New Crisis Lurks in Cure for Old as Danish Probe Shows Risks
The one-year mortgage bonds that helped homeowners keep up debt payments during the toughest months of Denmark’s recession now pose a threat to economic stability, according to the head of a government commission investigating the causes of the financial crisis.
“There is a risk, and the risk is relatively large,” Jesper Rangvid, a professor of finance at the Copenhagen Business School who’s overseeing an 11-person commission due to release its findings next month, said in an Aug. 5 interview.
Denmark stands out as the Scandinavian nation to have suffered most during Europe’s debt woes. Its debate on how to wean households off cheap, yet potentially volatile, debt echoes a dilemma facing policy makers across much of the globe, where the response to over-indebtedness has been to feed demand for borrowing.
Refinancing their mortgages annually saved borrowers as much as 50 billion kroner ($8.9 billion) since Denmark’s housing market collapsed five years ago, the Association of Danish Mortgage Banks estimates. Still, Danes relying on adjustable-rate mortgages took a hit in 2008, when the central bank sent rates to an eight-year high to stop krone assets being dumped.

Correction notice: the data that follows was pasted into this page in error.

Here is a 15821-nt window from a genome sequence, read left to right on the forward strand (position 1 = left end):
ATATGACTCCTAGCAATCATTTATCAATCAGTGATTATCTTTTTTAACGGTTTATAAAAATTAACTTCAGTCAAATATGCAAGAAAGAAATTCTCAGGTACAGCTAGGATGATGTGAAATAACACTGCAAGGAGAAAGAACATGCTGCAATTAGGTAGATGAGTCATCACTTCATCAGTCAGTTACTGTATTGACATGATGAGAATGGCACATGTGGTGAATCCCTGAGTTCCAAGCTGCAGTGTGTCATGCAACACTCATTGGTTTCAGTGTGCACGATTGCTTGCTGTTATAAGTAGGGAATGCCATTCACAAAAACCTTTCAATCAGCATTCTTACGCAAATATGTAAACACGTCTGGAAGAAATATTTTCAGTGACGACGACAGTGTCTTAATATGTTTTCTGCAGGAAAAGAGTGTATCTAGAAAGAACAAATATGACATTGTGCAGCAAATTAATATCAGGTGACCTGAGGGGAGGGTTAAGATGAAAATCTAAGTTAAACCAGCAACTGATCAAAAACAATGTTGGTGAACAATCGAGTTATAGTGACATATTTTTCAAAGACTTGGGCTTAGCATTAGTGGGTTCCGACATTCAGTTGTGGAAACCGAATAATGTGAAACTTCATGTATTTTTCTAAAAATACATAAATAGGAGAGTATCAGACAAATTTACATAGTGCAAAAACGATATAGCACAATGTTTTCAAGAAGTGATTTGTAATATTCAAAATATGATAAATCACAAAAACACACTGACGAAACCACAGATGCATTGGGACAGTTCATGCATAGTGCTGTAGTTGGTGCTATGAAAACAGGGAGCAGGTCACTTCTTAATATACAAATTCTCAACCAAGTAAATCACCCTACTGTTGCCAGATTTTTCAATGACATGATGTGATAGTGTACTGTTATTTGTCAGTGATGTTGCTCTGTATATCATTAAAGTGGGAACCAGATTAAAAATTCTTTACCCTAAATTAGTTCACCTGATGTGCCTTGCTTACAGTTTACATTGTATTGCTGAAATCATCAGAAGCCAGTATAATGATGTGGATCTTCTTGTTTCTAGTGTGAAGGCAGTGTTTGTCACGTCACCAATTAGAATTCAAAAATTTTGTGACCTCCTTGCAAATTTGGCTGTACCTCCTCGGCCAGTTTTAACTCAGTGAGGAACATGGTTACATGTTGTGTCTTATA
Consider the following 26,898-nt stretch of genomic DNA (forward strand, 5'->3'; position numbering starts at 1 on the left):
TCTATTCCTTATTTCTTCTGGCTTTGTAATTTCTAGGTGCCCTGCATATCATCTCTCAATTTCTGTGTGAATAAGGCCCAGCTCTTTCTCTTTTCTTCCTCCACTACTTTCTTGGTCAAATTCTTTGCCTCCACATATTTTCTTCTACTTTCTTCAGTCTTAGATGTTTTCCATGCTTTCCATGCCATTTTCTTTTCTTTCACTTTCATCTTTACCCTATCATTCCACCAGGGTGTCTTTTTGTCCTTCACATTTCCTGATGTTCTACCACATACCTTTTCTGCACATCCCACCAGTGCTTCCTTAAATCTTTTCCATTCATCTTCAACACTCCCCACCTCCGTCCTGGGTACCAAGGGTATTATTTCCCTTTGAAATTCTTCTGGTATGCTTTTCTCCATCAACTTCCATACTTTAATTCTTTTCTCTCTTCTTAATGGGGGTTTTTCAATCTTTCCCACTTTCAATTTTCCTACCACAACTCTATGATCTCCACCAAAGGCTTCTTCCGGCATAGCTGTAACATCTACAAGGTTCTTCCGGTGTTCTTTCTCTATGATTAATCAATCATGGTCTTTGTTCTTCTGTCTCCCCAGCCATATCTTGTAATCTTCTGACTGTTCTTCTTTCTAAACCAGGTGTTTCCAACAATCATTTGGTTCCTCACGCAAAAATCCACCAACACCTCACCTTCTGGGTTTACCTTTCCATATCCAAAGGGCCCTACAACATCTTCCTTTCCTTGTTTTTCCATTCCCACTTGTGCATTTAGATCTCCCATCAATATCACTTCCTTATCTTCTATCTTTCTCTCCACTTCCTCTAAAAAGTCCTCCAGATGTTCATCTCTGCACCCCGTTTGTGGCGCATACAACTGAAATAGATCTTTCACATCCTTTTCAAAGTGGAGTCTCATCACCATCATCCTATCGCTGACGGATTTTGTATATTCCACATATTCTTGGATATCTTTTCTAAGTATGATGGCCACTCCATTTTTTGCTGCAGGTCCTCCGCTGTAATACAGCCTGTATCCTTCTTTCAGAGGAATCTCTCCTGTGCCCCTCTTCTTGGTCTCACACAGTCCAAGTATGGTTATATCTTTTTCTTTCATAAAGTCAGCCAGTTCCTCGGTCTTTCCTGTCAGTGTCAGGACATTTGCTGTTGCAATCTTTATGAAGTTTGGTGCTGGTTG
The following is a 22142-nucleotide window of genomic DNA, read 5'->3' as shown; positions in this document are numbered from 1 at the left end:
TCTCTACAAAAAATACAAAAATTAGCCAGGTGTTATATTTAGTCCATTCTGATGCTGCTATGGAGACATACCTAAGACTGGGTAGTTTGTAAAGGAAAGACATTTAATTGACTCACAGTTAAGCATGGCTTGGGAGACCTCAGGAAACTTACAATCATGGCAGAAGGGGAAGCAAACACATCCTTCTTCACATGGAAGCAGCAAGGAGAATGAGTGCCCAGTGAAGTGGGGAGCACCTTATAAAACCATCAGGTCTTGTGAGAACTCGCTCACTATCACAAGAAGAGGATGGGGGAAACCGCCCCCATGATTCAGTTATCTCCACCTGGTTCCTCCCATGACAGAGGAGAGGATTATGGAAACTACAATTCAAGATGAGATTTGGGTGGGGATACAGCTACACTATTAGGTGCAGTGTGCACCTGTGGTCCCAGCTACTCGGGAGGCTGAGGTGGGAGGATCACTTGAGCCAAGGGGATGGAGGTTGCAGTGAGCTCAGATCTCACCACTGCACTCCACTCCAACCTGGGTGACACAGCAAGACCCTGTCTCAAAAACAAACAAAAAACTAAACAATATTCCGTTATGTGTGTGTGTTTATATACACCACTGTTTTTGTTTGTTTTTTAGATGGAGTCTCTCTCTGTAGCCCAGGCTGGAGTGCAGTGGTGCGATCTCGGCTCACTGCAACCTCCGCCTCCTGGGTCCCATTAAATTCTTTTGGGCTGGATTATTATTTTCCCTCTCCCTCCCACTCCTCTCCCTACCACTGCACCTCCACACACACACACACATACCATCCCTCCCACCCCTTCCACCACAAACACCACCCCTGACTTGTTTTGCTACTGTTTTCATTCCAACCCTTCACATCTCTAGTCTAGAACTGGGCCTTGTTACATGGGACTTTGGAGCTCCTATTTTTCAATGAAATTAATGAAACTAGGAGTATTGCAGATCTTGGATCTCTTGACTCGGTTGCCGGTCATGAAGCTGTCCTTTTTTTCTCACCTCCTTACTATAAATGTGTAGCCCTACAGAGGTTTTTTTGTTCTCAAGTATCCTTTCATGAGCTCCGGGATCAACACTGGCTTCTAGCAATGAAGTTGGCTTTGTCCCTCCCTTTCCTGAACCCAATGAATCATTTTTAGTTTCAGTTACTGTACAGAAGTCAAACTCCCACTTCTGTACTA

The one-year bonds have been singled out by the central bank, Moody’s Investors Service, Standard & Poor’s and Fitch Ratings as being risky because they finance mortgages as long as 30 years. Rangvid’s committee will publish its recommendations in September.
Denmark’s $500 billion mortgage bond market is the world’s largest per capita. Since their introduction in 1996, adjustable-rate mortgage bonds have displaced traditional 30-year, fixed-rate loans to account for more than two-thirds of lending to owner-occupied properties. Loans that refinanced annually peaked last year at almost one-third of the $256 billion outstanding in residential mortgages.
“The amounts outstanding are so large, and the amounts that have to be refinanced yearly are so large,” Rangvid said. Though the fallout of Denmark’s housing bubble “would have been worse” if borrowers hadn’t been able to refinance and benefit from record-low interest rates, now is the right time to scale back issuance of the notes, he said.